Carolyn Hax: What will this parent do once the kids graduate and move out?

Carolyn Hax: What will this parent do once the kids graduate and move out?

Adapted from an online discussion.

Dear Carolyne: I am lucky to have two very good teenagers in my last years of high school. At this stage of parenthood, I find myself with more free time (they drive themselves, don’t want to hang out with me too much, have a healthy social life, etc.) and I realize how different things will be when ‘they will both leave. the nest.

And that scares me a little. I don’t remember exactly who I am without carpooling, youth sports, and school. Most other parents I’m around either have a giant list of things to do after kids and can’t wait to get started, or are super sentimental and can’t wait to move on. I don’t have a to-do list and I also try not to get too emotional about positive, natural progression.

I realize that I will have to rediscover myself and have my own life. I guess I’m looking for someone to tell me that I will survive this transition and find a new me. And I feel bad asking this question, knowing I’m in a lucky situation, but I feel like the next five years will be totally empty – what should I do after work once they get going ?!

Empty nest anxiety: Nothing. And yes, the blank canvas is always the scariest part of the project.

But if all you want is assurance that you’ll get through this, then thanks for that softball question. You will manage. Because it’s either that or collapse, just like when you first brought your first child home, and you had no idea what you were doing and didn’t even know not the ability to peek around the corner to see how it would all end.

That’s really it, isn’t it? We never know what will happen – all we know, from experience, is that when it happens, we will find a solution. It’s with varying degrees of success, but it doesn’t matter either. Understanding is part of why life is so rewarding.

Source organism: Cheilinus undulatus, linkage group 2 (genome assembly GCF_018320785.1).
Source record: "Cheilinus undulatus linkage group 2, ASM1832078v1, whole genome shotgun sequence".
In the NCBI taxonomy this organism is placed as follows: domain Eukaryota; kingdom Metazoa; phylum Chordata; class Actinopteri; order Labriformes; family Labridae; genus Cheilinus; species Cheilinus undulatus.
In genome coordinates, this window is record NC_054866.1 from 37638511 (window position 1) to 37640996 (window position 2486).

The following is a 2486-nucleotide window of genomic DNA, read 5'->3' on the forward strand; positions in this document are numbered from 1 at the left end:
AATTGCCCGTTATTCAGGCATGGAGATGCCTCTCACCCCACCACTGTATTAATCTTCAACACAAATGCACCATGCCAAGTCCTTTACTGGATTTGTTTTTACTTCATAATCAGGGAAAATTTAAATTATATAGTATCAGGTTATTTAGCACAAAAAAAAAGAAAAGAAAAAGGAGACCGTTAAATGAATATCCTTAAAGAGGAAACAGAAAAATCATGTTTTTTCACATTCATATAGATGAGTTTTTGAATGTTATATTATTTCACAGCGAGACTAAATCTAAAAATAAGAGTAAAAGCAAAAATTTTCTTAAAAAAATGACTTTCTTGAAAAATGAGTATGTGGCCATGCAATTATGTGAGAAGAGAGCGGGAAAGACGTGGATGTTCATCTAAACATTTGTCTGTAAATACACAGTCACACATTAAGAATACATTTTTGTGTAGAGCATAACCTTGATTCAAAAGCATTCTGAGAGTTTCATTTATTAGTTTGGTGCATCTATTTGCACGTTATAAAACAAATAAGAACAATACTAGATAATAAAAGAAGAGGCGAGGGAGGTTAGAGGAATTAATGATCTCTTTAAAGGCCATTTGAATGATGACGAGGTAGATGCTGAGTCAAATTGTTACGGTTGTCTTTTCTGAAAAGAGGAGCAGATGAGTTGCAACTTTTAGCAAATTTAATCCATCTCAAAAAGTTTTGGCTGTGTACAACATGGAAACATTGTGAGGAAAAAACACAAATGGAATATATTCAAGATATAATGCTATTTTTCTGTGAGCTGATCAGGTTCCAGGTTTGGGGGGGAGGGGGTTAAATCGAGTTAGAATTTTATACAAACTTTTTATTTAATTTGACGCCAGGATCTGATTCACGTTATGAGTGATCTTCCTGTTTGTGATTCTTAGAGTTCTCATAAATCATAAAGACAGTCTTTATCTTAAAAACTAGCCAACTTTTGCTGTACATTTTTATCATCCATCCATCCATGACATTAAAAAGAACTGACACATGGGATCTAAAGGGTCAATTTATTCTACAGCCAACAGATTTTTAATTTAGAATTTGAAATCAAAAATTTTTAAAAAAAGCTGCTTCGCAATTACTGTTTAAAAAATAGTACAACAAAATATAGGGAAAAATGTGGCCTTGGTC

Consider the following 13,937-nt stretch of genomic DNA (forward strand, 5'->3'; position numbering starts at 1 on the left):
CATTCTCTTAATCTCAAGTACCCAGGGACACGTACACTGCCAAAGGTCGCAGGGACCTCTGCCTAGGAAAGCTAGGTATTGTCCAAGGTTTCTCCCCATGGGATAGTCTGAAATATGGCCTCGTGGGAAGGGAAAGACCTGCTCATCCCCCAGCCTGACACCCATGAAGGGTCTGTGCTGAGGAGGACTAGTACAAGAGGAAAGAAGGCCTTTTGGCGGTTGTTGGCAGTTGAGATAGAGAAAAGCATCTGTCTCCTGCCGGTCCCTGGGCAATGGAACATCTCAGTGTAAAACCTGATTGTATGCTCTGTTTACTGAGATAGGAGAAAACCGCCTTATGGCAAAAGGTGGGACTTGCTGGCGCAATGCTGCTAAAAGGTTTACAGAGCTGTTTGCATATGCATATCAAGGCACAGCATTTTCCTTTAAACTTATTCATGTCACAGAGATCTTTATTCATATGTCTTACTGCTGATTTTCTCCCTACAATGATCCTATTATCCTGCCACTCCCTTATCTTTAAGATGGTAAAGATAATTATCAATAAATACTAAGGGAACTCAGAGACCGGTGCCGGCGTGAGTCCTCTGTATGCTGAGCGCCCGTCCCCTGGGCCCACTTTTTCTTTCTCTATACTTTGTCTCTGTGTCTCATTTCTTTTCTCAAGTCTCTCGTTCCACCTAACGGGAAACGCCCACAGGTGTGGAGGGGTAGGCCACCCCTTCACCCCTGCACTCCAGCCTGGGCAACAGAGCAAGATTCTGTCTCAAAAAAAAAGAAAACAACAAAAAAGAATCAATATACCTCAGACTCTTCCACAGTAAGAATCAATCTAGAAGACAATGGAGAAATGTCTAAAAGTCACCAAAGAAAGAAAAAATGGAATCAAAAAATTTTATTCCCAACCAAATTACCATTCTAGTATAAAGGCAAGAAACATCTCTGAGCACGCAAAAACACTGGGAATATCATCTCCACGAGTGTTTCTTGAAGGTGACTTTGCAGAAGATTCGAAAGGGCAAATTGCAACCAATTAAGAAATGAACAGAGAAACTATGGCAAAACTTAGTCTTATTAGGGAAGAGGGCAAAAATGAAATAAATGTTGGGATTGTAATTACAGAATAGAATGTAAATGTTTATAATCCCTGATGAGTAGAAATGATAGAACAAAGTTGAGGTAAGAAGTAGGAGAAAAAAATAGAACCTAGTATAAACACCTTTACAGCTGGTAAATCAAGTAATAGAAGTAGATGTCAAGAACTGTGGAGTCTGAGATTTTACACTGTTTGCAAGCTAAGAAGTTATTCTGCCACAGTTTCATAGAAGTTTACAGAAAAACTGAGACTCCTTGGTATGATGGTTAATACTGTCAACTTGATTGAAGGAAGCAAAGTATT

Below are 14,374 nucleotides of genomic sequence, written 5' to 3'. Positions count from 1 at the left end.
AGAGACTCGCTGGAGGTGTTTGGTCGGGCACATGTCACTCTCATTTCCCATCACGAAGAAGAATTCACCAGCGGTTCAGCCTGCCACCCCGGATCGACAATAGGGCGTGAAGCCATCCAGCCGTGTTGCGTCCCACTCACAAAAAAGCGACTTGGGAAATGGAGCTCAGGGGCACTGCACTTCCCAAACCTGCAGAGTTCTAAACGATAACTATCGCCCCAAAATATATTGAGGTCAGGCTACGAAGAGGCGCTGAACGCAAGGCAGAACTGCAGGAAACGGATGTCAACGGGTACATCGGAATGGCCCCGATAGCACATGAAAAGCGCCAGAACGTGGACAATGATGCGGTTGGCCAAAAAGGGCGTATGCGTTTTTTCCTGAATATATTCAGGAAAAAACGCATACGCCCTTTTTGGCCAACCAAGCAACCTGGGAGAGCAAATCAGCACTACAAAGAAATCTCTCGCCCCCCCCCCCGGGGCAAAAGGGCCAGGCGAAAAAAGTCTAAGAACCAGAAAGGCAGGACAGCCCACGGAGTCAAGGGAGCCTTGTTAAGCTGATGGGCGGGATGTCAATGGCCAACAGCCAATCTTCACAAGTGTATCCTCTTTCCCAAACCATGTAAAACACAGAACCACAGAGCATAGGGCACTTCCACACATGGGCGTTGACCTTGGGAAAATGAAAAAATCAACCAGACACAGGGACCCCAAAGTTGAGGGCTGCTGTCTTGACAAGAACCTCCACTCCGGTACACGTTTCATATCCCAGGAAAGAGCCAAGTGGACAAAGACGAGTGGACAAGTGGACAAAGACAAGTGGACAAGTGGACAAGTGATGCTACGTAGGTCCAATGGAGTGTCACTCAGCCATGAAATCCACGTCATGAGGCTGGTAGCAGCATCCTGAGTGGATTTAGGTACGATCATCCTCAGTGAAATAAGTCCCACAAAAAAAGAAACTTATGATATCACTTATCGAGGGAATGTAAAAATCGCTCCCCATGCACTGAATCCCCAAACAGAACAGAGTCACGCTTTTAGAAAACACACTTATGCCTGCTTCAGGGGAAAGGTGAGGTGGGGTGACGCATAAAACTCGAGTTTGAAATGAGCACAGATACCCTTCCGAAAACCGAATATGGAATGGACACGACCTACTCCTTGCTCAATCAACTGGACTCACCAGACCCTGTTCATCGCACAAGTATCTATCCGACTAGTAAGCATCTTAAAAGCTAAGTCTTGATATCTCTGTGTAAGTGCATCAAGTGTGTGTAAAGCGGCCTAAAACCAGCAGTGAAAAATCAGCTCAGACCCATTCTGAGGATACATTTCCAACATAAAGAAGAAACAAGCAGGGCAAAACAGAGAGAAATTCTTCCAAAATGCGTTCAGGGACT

· The empty nest is WONDERFUL. Okay, not everything is rosy. But you will have time to do things just for you, just because you want to. Remember all the things you stopped doing because you didn’t have time? Choose one to start.

· Please, I beg you, start preparing now. Leisure, journaling, lunch program with friends or day hikes. Yoga. Gardening. Traveling. Or whatever. Dust off those dreams of yesteryear. Did you want to be a writer? A painter? An amateur ornithologist? A stand-up paddleboarder? A chef? What did you want to be and do as a kid? I see so many parents (usually mothers, thanks to the gender roles we’re forced into) losing the plot when their kids go off to college.

· I just sent my oldest to college three time zones apart. I had been dreading saying goodbye to him at the airport for days, and in fact, I cried when I hugged him goodbye.

But once he left, I was able to think and understand what it meant. He earned every moment of his admission to this university, and while I miss him, I am thrilled for him. He called me this morning to ask for advice and I told him that if I didn’t hear from him I would assume everything was fine. And that’s exactly what I’m going to do.

· Just a brainstorm for this mom. “The Artist’s Way” by Julia Cameron revolutionized the direction of my life. I can’t recommend it highly enough to someone starting over. You don’t have to consider yourself an artist, but tapping into your innate creativity is very enlightening.



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